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The Sound of the Century──The History of the Development of Modern Ballads (Yu-Chiou Chen)


In general, ballads are divided into two major categories, one is that of the “natural ballad,” of which the name of the original creator can hardly be traced, the other is that of the “creative song,” of which the names of the composer and lyricist are available. The discussion in this article concentrates on the latter and reviews the development of the ballad in the past one hundred years by the historical context of the different time periods. Each period lasted from ten to twenty years, and in each of which, the social environment and historical incidents that nurtured the development of the songs representative of the spirit and value of the time are introduced. The scene before 1949 is set in China and shifts to Taiwan after 1949. In addition, a few paragraphs are dedicated to the development of the Taiwanese ballad during the Japanese occupation between 1911 and 1945, because it had a substantial influence on the development of ballads in Taiwan after 1949.

In response to the demands of society, government policy, historical incidents and/or thinking of the period, every period appears with its own distinctive character, unique development and songs. The periods discussed in the article are as follows:

1.                 The beginning years in the 20th century in China – Including  (1) the “classroom songs” of the late Ching Dynasty, (2) the ballad movement at Peking University, (3) the patriotic songs inspired by the May Fourth Movement, (4) anti-Japan songs, left-wing musicians and anti-war songs, and (5) the sprouting of popular music in Shanghai.

2.                 The development of the Taiwanese ballad during the Japanese occupation – Including (1) the close association of the Taiwanese musical heritage with people’s lives, (2) the nationalism movement and the Taiwanese Cultural Association – “The Song of Taiwanese Autonomy,” (3) the golden era of the Taiwanese popular song (1932-1937), and (4) cultural suppression and the impact of the war in the 1940’s.

3.                 The two historical incidents after the Second World War – Including Taiwan’s return to the rule of the ROC and the 228 Incident and their impact on the development of the Taiwanese ballad.

4.                 The 1950’s, the era of repression under white terror – Including (1) the imposition of martial law; (2) the Korean War and US Aid; (3) Selected New Songs, the first monthly journal for creative songs in Taiwan; and (4) the Taiwanese and Chinese pop songs during this period.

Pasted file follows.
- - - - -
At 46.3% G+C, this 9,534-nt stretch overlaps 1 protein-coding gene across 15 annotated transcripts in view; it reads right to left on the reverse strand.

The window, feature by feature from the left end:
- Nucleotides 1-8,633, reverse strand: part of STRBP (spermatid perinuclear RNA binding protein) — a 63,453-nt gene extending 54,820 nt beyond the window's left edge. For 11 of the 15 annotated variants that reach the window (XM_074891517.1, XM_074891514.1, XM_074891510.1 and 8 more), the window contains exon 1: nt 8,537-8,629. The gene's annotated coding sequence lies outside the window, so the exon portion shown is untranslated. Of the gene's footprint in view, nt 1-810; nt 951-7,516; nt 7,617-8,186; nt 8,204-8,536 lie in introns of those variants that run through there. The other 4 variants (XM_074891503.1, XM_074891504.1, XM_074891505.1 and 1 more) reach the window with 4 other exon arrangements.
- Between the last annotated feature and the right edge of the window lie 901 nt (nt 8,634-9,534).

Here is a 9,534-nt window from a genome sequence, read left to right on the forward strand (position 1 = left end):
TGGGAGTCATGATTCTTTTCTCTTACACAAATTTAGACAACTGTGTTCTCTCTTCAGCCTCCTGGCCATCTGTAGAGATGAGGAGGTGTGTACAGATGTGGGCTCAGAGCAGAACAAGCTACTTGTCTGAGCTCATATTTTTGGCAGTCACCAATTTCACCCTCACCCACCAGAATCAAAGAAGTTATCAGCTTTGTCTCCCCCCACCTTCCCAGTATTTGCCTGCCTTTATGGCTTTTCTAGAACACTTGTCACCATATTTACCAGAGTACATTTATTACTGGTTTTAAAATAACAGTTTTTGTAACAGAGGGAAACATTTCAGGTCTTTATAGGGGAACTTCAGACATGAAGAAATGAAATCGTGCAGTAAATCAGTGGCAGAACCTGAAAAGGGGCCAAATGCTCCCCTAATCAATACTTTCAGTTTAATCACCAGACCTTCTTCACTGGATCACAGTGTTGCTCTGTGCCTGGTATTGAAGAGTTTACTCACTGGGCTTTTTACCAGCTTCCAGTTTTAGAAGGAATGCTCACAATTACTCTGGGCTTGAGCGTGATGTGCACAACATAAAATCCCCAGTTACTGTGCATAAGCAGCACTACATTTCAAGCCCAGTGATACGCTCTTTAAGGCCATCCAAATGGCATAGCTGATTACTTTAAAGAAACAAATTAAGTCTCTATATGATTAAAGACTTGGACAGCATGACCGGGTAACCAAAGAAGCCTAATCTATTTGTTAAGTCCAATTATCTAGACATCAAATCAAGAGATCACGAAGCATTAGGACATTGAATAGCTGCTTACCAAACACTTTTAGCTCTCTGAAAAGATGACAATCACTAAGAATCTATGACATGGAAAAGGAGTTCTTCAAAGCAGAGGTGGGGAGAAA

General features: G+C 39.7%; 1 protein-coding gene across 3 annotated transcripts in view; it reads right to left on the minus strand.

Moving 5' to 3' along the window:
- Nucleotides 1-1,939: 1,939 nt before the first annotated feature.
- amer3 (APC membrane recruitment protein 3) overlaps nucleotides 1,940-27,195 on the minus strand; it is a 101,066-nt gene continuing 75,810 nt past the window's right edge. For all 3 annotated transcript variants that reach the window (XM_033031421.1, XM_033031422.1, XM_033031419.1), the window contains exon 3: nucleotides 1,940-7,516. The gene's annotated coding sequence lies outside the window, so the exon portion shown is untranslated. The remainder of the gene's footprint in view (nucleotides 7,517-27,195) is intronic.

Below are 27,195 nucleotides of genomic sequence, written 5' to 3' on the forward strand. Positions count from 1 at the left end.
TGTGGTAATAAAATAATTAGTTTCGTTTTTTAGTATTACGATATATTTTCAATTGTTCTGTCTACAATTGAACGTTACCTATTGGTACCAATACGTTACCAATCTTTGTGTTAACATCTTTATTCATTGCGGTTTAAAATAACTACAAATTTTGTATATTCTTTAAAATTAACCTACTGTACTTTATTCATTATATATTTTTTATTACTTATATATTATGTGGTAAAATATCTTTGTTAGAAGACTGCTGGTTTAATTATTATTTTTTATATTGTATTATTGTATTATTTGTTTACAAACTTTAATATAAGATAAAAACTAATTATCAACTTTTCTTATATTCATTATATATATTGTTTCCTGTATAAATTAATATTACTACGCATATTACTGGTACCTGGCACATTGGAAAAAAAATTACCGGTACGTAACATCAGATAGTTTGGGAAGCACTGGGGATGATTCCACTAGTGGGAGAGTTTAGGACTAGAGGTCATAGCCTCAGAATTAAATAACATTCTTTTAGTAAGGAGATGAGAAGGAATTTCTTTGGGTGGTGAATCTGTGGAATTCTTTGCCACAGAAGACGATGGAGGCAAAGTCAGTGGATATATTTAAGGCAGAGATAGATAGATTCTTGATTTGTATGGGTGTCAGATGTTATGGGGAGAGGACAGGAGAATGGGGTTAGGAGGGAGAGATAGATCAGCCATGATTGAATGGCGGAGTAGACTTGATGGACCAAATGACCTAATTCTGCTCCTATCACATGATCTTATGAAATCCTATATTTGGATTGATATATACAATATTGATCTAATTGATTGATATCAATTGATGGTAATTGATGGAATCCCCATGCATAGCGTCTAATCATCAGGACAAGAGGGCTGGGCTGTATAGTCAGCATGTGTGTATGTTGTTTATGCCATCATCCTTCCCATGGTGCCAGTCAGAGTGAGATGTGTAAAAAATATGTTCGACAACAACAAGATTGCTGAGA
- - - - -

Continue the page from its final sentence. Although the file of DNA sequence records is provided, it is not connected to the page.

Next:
5.                 The 1960’s, during which the open economic policy nourished the influence of western music – Including (1) the language policy and forbidden songs; (2) the All Stars Club, the first singing program on television, and (3) the rise of the “Huangmei Diao.”

6.                 The 1970’s is characterized by (1) patriotic and military songs; (2) The movement of Chinese modern folk songs and the rise of the school campus songs; (3) the outset of the Chinese urban songs; (4) songs for Chun-hsiung Huang’s hand puppet show; (5) Formosa Incident and its impact.

7.                 The 1980’s with the take-off of the economy and abolition of martial law – Including the songs for TV dramas, creative songs with political themes, and the flourishing of Chinese popular music.

8.                 The 1990’s till the present as an era embracing diversity - Including aboriginal music, new Taiwanese songs, new Hakka songs, and the independent bands, etc.     

In considering the development of ballads in the past hundred years, from the “classroom songs” of the late Ching Dynasty, the anti-war and patriotic songs during the war against Japan, the pop songs of Shanghai in the 1930’s, the Taiwanese ballad during the Japanese occupation, school campus songs and the associated movement in the 1970’s, the lifting of martial law in the 1980’s to the diversity and prosperity after 1990 till today. It can be said that these songs reflect the political and social phenomenon of their times, and furthermore, convey aspects of people’s daily lives, emotions and thoughts. In doing so, they are no doubt the most honest testament of people’s lives and sentiments and a precious heritage that shall be passed on from generation to generation.









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